Cllr Stewart is not alone in believing decisions are being made too hastily, but he and his colleagues now standing for election accept support for them and their cause is not unanimous.
And hence the reason for 22 candidates on the ballot paper – those 11 clearly wanting the project to go ahead declaring themselves a ‘pro surgery and hub’ candidates.
The parish council remains optimistic it will retain the status quo of support.
“Mereside Medical has provided a letter of intent to lease the GP premises as designed in the planning application and expect to be there for a long time,” says a council statement.
“The agreements for land transfer are in progress and we expect them to be ready soon.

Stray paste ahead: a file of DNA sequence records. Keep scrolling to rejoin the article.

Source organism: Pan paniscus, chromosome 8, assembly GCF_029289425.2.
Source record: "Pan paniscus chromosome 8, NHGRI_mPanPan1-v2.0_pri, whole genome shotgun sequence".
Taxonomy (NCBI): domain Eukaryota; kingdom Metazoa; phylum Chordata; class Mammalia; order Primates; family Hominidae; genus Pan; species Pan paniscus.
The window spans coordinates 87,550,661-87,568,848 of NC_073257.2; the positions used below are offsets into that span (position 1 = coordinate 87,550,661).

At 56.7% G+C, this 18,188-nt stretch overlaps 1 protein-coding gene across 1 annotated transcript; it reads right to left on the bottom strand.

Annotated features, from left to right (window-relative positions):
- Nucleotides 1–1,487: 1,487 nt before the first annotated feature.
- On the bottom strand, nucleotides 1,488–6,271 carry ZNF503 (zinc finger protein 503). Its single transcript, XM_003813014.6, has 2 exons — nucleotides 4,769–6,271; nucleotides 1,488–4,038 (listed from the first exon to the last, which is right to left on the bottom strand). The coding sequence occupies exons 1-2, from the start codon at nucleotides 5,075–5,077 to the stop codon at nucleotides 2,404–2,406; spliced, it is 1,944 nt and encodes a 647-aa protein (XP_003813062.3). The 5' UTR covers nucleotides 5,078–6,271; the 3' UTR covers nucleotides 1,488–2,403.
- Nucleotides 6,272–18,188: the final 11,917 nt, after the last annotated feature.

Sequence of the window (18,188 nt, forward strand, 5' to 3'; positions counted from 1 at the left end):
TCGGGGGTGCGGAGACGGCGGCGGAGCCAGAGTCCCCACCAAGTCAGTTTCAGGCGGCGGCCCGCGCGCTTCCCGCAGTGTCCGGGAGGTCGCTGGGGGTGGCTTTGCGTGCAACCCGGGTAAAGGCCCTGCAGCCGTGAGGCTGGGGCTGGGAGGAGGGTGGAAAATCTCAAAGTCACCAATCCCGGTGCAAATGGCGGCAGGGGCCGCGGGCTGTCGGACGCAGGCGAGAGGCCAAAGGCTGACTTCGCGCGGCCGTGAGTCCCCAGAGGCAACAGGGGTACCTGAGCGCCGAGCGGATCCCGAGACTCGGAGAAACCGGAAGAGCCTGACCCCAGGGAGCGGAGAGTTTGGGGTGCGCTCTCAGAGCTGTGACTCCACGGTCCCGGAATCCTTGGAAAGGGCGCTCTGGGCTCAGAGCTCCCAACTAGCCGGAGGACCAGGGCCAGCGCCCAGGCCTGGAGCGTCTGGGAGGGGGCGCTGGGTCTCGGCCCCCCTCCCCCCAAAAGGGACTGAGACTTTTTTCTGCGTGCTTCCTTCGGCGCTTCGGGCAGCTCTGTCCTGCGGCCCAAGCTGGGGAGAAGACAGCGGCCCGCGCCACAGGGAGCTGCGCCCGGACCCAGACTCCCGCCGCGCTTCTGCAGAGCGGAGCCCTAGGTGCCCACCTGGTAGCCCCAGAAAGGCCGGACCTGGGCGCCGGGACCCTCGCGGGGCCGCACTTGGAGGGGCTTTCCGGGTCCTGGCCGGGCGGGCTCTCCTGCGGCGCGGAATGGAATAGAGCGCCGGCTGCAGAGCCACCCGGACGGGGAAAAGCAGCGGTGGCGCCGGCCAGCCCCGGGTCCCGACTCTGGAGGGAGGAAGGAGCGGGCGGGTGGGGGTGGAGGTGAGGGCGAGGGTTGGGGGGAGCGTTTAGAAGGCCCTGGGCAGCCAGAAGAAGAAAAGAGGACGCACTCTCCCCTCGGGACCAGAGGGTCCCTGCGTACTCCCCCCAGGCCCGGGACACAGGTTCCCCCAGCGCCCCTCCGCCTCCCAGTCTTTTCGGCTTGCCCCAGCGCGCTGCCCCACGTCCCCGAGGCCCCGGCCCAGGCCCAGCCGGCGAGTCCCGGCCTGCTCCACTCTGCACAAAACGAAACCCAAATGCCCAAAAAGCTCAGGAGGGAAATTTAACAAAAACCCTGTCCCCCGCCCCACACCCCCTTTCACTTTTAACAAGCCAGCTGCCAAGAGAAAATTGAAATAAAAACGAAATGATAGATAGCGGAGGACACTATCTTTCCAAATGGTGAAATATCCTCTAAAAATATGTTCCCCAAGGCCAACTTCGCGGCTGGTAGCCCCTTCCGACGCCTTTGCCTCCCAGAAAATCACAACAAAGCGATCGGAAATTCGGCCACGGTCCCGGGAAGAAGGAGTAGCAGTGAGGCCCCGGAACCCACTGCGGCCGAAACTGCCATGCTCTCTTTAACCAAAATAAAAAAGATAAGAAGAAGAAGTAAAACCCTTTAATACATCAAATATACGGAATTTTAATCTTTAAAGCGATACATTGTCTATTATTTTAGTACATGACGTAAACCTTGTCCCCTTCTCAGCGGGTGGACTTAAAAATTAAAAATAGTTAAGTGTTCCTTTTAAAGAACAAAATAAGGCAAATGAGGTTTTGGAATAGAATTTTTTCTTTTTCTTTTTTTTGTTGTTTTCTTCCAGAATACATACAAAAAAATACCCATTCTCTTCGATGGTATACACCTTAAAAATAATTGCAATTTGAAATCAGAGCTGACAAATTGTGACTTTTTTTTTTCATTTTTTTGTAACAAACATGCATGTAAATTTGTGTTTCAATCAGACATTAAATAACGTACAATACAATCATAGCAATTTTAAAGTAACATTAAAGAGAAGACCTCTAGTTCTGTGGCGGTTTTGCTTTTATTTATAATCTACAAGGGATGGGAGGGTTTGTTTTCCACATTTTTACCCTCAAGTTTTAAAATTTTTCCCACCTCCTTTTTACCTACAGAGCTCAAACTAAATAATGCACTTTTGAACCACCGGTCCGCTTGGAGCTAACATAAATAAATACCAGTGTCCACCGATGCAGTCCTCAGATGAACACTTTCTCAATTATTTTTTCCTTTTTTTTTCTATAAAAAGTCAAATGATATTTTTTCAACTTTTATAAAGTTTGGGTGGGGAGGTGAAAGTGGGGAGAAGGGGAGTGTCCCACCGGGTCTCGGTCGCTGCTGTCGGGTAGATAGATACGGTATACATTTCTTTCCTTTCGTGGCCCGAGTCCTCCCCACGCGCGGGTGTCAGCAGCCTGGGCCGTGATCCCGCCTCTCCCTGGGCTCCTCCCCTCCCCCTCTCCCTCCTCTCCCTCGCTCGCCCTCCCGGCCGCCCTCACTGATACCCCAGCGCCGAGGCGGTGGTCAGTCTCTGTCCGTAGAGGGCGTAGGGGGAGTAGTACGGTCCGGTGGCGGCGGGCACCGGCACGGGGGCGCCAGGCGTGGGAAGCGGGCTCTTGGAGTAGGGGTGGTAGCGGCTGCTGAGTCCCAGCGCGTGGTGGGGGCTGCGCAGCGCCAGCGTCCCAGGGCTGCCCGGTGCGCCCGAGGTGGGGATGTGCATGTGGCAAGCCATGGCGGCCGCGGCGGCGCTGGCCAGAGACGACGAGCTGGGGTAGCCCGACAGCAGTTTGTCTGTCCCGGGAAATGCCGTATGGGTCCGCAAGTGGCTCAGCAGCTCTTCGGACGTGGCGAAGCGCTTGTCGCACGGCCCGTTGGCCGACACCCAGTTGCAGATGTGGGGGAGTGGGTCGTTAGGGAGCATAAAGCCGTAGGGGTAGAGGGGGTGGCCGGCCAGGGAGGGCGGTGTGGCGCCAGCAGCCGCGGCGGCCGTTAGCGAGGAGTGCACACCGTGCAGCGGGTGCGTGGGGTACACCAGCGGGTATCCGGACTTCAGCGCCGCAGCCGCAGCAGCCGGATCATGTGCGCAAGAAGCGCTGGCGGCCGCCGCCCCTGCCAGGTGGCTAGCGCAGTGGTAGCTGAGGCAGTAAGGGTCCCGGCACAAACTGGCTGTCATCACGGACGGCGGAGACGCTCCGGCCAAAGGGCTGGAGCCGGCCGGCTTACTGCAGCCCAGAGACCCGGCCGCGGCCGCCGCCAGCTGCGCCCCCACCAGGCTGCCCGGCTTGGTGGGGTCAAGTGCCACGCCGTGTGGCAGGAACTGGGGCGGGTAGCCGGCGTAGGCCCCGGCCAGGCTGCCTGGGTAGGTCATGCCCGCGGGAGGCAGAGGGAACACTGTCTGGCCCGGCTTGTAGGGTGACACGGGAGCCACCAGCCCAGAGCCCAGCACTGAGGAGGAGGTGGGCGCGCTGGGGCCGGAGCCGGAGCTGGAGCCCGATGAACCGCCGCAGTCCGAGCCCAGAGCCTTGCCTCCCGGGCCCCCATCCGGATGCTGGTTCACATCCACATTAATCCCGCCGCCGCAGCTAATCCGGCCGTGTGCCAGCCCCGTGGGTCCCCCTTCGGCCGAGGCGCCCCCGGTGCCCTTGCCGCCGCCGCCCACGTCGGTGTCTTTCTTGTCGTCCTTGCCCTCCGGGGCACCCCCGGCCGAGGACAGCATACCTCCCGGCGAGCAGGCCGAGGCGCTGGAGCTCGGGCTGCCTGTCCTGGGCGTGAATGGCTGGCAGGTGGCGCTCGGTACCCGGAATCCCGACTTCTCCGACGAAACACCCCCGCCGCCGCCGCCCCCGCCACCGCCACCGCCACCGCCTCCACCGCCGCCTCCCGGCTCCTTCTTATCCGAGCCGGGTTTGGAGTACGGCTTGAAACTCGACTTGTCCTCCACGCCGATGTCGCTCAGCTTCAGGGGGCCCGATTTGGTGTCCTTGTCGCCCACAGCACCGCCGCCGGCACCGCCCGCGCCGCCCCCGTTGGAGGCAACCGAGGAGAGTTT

“The Stretham and Wilburton Community Land Trust (SWCLT) has confirmed that they will provide the land they own for free to the council, although we will cover legal costs related to the transfer.
“We now have draft funding agreements from ECDC. We need to finalise milestones and Project timings next.
“The parish rooms have been put up for sale. Although this is a historic site and it would be nice to keep them, the cash from the sale will go towards the new building which will be much more fit for purpose.”
The parish rooms are being advertised for sale with a guide price of £225,000.